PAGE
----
Summary: If you want to love life, love people.

Evangelist, Larry Moyer, tells the story of a warden, who asked a prisoner on death row what he would like to eat for his last meal.

The prisoner replied, “I would like to have a huge piece of watermelon.”

The warden said, “You must be kidding? This is December. Watermelons have not been planted, let alone harvested.”

To which the prisoner retorted, “That's okay, I don't mind waiting” (R. Larry Moyer, "Right Smack in the Middle of Sin," Preaching Today, Tape No. 148;

That prisoner wanted to hang onto his life a little while longer. He loved life even in prison.

You too can love life no matter where you are. The question is How? Well, if you have your Bibles, I invite you to turn with me to 1 Peter 3, 1 Peter 3, where the Bible tells us to how to love life.

1 Peter 3:8-12 Finally, all of you, have unity of mind, sympathy, brotherly love, a tender heart, and a humble mind. Do not repay evil for evil or reviling for reviling, but on the contrary, bless, for to this you were called, that you may obtain a blessing. For “Whoever desires to love life and see good days, let him keep his tongue from evil and his lips from speaking deceit; let him turn away from evil and do good; let him seek peace and pursue it. For the eyes of the Lord are on the righteous, and his ears are open to their prayer. But the face of the Lord is against those who do evil.” (ESV)

Peter quotes Psalm 34 here, which describes how to love life even when you’re going through hard times. It’s the backdrop for his words in verses 8-9 where he tells his readers how to treat people. So he is saying, if you want to love life, then first of all...


Love your brothers and sisters in the body of Christ. Love your partners in the church.

This is the completion, the perfection, of life. That word for “finally” (telos) in verse 8, literally means the end in terms of reaching a goal. It can’t be the end of Peter’s letter, because he goes on for another two and half chapters.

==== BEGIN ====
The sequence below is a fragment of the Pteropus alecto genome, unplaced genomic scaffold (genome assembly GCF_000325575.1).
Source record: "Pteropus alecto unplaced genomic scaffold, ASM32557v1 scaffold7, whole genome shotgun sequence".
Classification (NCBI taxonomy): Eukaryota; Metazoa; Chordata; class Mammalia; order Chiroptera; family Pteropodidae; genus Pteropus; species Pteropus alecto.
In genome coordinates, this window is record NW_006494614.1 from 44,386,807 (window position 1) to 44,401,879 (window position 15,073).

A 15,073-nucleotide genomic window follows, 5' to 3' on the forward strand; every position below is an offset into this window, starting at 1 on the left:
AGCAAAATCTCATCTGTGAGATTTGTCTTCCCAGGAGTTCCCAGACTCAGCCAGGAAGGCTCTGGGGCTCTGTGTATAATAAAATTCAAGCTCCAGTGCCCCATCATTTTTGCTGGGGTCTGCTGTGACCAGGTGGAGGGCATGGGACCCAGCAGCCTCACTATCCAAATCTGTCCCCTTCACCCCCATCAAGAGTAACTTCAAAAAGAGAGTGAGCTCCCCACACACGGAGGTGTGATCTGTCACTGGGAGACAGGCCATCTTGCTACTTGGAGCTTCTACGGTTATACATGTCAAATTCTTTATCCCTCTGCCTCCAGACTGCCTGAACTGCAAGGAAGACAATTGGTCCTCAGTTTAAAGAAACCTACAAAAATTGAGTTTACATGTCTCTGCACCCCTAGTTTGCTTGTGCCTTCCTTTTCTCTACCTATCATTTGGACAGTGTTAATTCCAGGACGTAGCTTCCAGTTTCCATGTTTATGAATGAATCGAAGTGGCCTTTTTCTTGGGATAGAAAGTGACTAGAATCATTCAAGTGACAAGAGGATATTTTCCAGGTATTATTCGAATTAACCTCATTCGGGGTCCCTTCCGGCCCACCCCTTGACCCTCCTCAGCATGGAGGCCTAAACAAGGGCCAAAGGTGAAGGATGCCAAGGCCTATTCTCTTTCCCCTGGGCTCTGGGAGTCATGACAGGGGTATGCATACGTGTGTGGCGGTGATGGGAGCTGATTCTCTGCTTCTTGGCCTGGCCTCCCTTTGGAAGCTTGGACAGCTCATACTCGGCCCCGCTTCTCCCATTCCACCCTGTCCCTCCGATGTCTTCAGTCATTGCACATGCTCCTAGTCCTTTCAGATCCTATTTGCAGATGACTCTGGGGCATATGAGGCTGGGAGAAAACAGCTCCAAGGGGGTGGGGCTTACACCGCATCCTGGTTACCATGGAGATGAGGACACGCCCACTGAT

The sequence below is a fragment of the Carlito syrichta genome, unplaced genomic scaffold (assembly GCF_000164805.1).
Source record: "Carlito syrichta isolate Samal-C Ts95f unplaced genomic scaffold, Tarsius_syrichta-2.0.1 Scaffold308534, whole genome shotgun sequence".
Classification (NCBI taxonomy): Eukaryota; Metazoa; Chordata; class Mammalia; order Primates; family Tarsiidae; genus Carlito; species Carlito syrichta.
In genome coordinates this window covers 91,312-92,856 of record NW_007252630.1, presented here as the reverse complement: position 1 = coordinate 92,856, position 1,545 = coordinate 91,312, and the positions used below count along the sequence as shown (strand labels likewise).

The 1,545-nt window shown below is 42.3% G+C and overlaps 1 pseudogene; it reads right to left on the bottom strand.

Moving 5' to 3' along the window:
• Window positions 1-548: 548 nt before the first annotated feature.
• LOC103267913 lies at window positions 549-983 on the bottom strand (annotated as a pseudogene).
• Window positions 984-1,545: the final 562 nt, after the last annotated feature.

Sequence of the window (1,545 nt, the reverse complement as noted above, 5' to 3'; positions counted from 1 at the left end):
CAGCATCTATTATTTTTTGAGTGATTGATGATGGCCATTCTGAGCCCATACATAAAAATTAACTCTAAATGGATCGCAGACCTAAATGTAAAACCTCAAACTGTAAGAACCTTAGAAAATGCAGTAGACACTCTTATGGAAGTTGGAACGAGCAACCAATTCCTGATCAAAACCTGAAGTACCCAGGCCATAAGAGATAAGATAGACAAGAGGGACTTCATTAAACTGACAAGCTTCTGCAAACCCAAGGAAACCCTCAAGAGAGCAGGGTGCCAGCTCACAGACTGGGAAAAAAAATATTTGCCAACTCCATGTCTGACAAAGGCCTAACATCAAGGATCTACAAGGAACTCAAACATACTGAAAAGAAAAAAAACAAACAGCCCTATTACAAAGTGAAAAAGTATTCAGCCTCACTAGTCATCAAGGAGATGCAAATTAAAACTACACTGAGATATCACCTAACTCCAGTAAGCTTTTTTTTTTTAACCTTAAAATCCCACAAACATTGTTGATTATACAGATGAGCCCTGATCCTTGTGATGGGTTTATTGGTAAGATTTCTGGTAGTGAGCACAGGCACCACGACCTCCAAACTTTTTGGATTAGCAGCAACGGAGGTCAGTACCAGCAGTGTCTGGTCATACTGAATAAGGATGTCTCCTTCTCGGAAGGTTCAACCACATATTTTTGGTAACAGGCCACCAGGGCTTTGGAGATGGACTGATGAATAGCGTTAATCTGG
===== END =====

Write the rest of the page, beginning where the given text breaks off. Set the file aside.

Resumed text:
It reminds me of the boy who visited his friend’s church and afterward told him, “I like your preacher better than mine. When your preacher says “finally,” he finishes. When my preacher says “lastly,” he lasts and lasts and lasts.

Peter is not coming to a conclusion here as much as he’s talking about the goal of life, the thing that completes our lives, and that’s love! He uses five adjectives here in verse 8 to describe what that love looks like.

First, he says, “have unity of mind” – literally, be of the same mind. It’s not that we all have to think exactly alike, but we must at least be playing the same song. It’s like a finely tuned symphony orchestra. The players don’t play the same notes, but what they do play blends together to create beautiful music. So in the church, God wants us to blend together to create a ministry that honors Him beautifully. Be of the same mind.

Then second, “have sympathy” – literally, suffer with each other. When one of us hurts, we all hurt. We weep with those who weep.

And third, “have brotherly love – I.e., love each other as brothers and sisters. It’s okay to disagree sometimes, but at the end of the day don’t let anything separate you, because we’re family.

Have brotherly love, and fourth, “a tender heart” – Literally, have good bowels. In the ancient world, people felt with their bowels. Today, people feel with their hearts, so we might say, “Have a good heart.”

And finally, fifth, have a humble mind” – i.e., a lowly mind. People used the word in Bible days to speak of those who were lowly or servile in their thinking. They often used it in a disparaging way, but the Bible turns it around to speak of those who have a servant’s attitude.

This is what it means to love each other: to serve each other; to be good-hearted towards each other; to treat each other like family; to suffer with each other; and to be of the same mind. This’s the end of life, the goal! Love completes you as an individual, and it completes us as a church. Love makes life worth living. So if you want to love life, love people. And start by loving the people right here in the church.

Philip Yancey, in a Christianity Today article several years ago recalls talking to a pastor from India who said, “Most of what happens in Christian churches, including even miracles, can be duplicated in Hindu and Muslim congregations. But in my area only Christians strive, however ineptly, to mix men and women of different castes, races, and social groups. That's the real miracle.”

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